María de Lourdes, on the other hand, in this generation, was able to change gender norms inside her party, and she is probably the first woman in the Independence Party to aspire to be governor through community participation. From her party, she was able to break the system and restructure it. And she did it with citizens’ participation, joining the community’s struggles, such as the struggle against LUMA [power company] and environmental struggles, finding allies within her organization.
Finally, could you talk about the current strategies of the struggle for independence?
The struggle for independence is a continuous, tough, and constant process. It is a paced process. Puerto Rico has had its ups and downs. In the 1930s, ‘40s, and ‘50s, the Nationalist Party was probably one of the most important movements of the 20th century. It should be noted that Pedro Albizu Campos, its greatest leader, set a big precedent, with women, for women’s work in the party, such as with Blanca Canales. They actually organized international solidarity efforts with US women, like Thelma Mielke. And we have followed this precedent.
Right now, the pro-independence movement has three big poles of work. Domestically, in Puerto Rico, we are doing a great job to show what economic development could mean for a sustainable and independent country. This way, we debunk the myth that we could not live without the United States. Thanks to the economic crisis, young people and women who have businesses saw the need to organize around new economic forms, creating themselves an economic model to guarantee their livelihoods. So they help us build a vision about this sovereign and independent country that we want.
Also part of our political project for independence is the appreciation and protection of our natural resources. Our natural resources are being taken by foreigners, especially from the US, speculators and investors who come to Puerto Rico protected by the law. We have to raise awareness among Puerto Rican citizens of how valuable the resources they have in their hands are: the value of the land, the value of the water. We work to prevent them from selling their lands and resources to investors and speculators, to protect ourselves from companies that come and conduct experiments in agricultural lands, like Monsanto, and to stop land pollution, like in the case of the ashes in Peñuelas. The protection of our land also has to do with preventing the ever increasing number of telecommunication antennas, which not only contaminate the land, but also harm the human body with constant radiation.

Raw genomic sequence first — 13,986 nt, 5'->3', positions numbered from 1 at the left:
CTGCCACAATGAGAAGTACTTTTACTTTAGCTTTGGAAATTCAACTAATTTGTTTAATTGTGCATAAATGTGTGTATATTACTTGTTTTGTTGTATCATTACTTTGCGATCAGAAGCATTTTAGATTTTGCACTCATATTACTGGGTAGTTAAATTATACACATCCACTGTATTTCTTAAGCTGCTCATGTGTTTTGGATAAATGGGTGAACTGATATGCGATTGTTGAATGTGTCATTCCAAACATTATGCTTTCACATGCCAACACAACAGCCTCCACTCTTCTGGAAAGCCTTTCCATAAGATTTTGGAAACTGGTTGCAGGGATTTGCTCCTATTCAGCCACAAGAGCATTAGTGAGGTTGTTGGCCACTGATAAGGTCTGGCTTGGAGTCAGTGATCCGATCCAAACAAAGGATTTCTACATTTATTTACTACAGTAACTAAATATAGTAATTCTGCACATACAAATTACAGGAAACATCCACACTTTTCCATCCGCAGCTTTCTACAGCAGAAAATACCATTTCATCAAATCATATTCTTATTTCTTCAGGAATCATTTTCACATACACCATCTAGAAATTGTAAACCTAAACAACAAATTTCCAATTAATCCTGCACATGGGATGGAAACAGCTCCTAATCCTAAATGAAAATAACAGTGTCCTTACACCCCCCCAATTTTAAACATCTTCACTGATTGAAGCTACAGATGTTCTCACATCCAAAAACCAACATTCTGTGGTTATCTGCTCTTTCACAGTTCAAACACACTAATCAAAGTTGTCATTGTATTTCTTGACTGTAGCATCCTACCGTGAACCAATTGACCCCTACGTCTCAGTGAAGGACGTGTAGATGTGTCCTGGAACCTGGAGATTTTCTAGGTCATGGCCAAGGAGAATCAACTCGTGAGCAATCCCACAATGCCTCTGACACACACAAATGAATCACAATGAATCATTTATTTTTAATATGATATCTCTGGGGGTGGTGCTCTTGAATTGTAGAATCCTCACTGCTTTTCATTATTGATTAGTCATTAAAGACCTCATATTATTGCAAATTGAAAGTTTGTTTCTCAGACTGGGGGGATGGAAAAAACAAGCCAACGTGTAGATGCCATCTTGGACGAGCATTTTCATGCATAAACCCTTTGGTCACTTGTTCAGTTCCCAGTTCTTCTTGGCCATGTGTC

We have yet another pole related to mobilizing international solidarity. We conduct intense work with the Caribbean through the Caribbean Peoples’ Assembly; we work with ALBA Movements; and we took an active part in the 3rd Continental Assembly held in Argentina. I loved taking part in it, especially because we brought the motto “there is no Americas without the Caribbean.” The way Latin American sisters and comrades received us was very telling. I think there is solid ground to expand our bonds and work with South America.
We also have solidarity groups in Europe and the United States, particularly diaspora groups. The strongest work we are conducting there is about helping Puerto Rican citizens who migrated to the US. We help them understand that their need to move to the US is an active policy by the US itself, to plunder our human resources, which is the most important resource any country has. These young people who leave Puerto Rico are victims of an extraction process, as if they were things being taken to other countries—in this case, the US, because of a citizenship we did not ask for, but they gave to us, taking away our Puerto Rican citizenship.